5 Pillars Folding Crafts Sticks {Tutorial}

The five pillars of Islam are the basic acts that are the foundation of the religion.

 

Today we made a folding craft sticks to use as a memorization tool so my daughter can learn them.  I love that my daughter can test herself by unfolding one stick at a time to reveal the next one.

 

You can use a ribbon to tie it together, or a rubber band. Anything to get it compact for trips to keep little hands busy.

 

Supplies

Craft sticks
Masking tape
Markers
Scissors
Ribbon

Start by laying done a piece of tape and lay two sticks on it. Make sure you leave a little space between the sticks on the tape.

Flip the crafts sticks over and add another piece of craft stick on either side and tape the new piece on.

Continue flipping and adding more sticks. Remembering to leave space between your sticks.

You’ll need 8 sticks total and then are ready to color. Start by writing 5 Pillars at the top.

My daughter didn’t like how the letters smudged, so she took off that stick and started over.  If you mess up on any of the tape, you can do the same. Then write down Of Islam on the second stick, followed by Faith, Prayer, Charity, Fasting and Pilgrimage.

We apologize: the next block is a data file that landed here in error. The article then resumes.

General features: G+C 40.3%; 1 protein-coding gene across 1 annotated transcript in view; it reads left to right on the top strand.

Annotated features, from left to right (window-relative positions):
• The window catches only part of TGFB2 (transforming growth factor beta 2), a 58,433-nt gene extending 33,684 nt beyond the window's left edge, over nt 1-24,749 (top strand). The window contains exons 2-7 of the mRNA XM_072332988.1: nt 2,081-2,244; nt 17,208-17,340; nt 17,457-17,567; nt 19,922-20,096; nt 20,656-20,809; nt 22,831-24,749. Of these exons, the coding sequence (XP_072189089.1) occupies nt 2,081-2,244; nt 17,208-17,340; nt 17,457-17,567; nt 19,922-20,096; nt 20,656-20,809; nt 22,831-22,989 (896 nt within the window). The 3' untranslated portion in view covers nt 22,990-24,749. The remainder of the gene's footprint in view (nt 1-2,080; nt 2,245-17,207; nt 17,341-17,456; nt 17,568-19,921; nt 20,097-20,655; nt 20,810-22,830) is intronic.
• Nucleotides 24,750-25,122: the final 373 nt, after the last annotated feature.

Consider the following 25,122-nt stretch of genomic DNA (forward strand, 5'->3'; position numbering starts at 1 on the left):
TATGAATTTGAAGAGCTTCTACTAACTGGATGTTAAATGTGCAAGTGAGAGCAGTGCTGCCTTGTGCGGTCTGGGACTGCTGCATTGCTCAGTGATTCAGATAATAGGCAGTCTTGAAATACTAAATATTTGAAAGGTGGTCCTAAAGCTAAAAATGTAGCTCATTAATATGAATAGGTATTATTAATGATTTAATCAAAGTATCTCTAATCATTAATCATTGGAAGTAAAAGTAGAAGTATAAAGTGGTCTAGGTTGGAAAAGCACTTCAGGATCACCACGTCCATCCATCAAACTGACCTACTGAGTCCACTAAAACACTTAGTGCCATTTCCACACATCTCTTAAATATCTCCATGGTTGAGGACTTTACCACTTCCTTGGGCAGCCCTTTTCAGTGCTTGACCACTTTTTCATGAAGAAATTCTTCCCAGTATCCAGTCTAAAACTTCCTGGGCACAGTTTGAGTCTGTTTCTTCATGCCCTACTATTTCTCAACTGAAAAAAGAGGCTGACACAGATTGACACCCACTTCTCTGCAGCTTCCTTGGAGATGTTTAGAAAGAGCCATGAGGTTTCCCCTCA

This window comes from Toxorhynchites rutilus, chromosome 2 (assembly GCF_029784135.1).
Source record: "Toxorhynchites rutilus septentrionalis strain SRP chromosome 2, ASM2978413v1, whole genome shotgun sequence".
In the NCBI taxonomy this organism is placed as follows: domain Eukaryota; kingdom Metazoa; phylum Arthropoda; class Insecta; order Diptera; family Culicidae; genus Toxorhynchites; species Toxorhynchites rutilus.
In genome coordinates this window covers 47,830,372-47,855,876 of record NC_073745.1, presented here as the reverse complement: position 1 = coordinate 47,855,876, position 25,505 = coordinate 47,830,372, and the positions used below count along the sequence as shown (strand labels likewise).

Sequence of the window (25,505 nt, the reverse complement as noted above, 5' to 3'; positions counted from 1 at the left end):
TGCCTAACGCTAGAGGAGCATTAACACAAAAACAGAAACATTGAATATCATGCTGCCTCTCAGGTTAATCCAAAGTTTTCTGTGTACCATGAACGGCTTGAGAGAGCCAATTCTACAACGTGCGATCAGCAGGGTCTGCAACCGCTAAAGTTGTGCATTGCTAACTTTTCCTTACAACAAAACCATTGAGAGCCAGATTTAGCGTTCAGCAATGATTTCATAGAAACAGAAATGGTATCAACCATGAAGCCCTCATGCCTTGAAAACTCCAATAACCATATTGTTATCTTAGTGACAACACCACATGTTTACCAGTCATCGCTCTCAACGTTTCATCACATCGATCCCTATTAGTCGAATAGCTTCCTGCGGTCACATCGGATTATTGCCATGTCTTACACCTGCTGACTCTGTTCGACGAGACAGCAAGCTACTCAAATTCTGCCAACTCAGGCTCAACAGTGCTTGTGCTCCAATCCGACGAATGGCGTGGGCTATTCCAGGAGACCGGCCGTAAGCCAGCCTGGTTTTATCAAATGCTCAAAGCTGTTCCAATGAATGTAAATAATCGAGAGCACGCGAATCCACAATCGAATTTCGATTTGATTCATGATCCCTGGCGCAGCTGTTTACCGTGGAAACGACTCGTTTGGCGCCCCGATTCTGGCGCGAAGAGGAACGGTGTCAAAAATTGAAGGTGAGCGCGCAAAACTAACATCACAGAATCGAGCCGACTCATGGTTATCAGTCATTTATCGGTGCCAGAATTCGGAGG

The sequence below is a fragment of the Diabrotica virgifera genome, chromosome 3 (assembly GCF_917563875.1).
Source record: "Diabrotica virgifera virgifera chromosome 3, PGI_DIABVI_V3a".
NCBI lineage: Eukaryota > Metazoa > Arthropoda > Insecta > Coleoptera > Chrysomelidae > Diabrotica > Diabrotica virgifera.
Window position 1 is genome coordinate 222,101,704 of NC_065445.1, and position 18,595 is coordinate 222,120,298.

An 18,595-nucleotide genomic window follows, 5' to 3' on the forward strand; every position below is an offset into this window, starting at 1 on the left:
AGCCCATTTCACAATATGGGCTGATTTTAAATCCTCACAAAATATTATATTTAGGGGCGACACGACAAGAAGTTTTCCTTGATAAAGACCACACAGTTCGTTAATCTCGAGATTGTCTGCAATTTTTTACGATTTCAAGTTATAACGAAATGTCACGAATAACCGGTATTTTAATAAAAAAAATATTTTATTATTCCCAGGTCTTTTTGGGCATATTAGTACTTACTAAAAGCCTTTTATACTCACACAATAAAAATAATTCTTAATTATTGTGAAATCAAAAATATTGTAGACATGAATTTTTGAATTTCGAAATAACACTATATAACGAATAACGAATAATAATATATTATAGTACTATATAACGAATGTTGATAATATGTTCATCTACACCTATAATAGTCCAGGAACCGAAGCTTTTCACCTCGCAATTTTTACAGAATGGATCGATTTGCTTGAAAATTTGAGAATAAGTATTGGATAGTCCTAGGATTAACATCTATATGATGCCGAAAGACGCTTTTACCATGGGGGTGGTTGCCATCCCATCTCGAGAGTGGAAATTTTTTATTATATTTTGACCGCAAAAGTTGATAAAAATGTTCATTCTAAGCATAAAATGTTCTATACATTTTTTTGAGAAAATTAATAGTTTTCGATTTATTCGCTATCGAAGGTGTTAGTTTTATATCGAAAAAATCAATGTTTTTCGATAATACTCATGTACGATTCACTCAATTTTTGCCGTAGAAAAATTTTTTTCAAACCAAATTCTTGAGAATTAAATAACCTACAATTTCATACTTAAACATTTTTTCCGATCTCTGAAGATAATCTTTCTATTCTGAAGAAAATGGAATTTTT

Cut your ribbon to size.

Now fold the craft sticks up.

Tie on the ribbon and your 5 Pillars Folding Craft Sticks are ready for life on the go.

If you enjoyed this 5 Pillars DIY tutorial, visit our 5 Pillars of Islam Wind Chime Tutorial or use up more craft sticks by making our Eid Mubarak Puzzle Card.

Or check out A Crafty Arab on Pinterest for more crafts that teach about the Arab world.

3 Malcolm X Books for Kids

I wanted to introduce my youngest daughter to Malcolm X since it’s Black History Month. The first place I went to look for information was our local library where I found three book selections on the shelves. I brought them home so that we could read them together to learn about Malcolm Little, who would change the world as Malcolm X.

 

After we had gone through them, the experience reminded me of one of my father’s favorite Western movies, The Good, The Bad and The Ugly. This 1966 spaghetti western was about 3 gunslingers, however the film’s title has entered the English language as an idiomatic expression. It is typically used when describing something thoroughly, the respective phrases refer to upsides, downsides and the parts that could, or should have been done better, but were not.

The Ugly

Let’s start with the ugly, or what should have been done better, but was not. Malcolm X by Michael Benson.

We didn’t get very far in this book because I made my daughter stop reading it. There were a few lines that made warning bells go off in my head, the first was one of the first lines into the book: “African Americans, who were politely called Negroes in those days”…How odd, I thought, as my daughter read the word “politely,” that the author would choose to label the white people as polite in a book about civil unrest due to bullying, scare tactics and lynchings.